U.S. Pursues Leak Crackdown

June 18th, 2011 at 8:55 am | No Comments |

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The New York Times reports:

Stephen J. Kim, buy viagra an arms expert who immigrated from South Korea as a child, site spent a decade briefing top government officials on the dangers posed by North Korea. Then last August he was charged with violating the Espionage Act — not by aiding some foreign adversary, drugstore but by revealing classified information to a Fox News reporter.

Mr. Kim’s case is next in line in the Obama administration’s unprecedented crackdown on leaks, after the crumbling last week of the case against a former National Security Agency official, Thomas A. Drake. Accused of giving secrets to The Baltimore Sun, Mr. Drake pleaded guilty to a minor charge and will serve no prison time and pay no fine.

The Justice Department shows no sign of rethinking its campaign to punish unauthorized disclosures to the news media, with five criminal cases so far under President Obama, compared with three under all previous presidents combined. This week, a grand jury in Virginia heard testimony in a continuing investigation of WikiLeaks, the antisecrecy group, a rare effort to prosecute those who publish secrets, rather than those who leak them.

The string of cases reflects a broad belief across two administrations and in both parties in Congress that leaks have gotten out of hand, endangering intelligence agents and exposing American spying methods.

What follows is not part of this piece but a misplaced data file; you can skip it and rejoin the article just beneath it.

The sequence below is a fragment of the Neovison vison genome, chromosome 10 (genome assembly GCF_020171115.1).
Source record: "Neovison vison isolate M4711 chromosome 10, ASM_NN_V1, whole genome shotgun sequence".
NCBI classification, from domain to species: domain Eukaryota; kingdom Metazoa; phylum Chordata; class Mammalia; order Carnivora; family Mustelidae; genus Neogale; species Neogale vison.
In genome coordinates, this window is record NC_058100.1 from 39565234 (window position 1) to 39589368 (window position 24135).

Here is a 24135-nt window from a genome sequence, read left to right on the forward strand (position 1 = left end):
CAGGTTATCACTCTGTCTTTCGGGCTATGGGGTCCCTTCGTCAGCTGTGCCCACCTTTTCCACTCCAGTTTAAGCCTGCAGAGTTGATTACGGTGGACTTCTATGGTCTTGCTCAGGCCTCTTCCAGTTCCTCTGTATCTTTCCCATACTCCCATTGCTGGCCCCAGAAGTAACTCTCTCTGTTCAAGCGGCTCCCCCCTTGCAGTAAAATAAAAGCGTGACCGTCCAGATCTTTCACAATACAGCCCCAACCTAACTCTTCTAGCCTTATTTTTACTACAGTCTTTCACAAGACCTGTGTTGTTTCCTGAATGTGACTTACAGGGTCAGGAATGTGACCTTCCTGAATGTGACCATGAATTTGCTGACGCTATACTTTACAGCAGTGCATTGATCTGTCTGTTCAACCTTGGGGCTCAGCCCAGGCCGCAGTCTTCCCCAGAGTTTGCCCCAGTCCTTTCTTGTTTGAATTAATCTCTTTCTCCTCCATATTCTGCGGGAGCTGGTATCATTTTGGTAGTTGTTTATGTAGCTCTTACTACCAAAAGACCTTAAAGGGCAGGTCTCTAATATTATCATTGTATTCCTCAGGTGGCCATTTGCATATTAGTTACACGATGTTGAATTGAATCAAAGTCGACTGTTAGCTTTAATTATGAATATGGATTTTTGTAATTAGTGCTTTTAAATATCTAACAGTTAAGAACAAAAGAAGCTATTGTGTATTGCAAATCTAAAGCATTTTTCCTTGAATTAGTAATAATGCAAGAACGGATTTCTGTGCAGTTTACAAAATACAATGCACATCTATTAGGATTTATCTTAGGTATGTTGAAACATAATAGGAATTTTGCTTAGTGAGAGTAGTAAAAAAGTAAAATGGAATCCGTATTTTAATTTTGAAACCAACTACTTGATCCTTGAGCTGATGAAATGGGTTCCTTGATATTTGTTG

But Steven Aftergood, director of the project on government secrecy at the Federation of American Scientists, said the fizzling of the Drake prosecution “ought to be a signal to the government to rethink its approach to these cases.” He said the government had many options for punishing leaks: stripping an official’s security clearance, firing him or pursuing a misdemeanor charge. Instead, it “has been leaping to the most extreme response, felony charges,” he said.

In particular, critics of the leak prosecutions question the appropriateness of using the Espionage Act, a World War I-era statute first applied to leaks in the Pentagon Papers case in 1971. They say it is misleading and unfair to lump the likes of Mr. Drake and Mr. Kim with traitors like Aldrich Ames or Robert P. Hanssen, who sold secrets to the Soviet Union.

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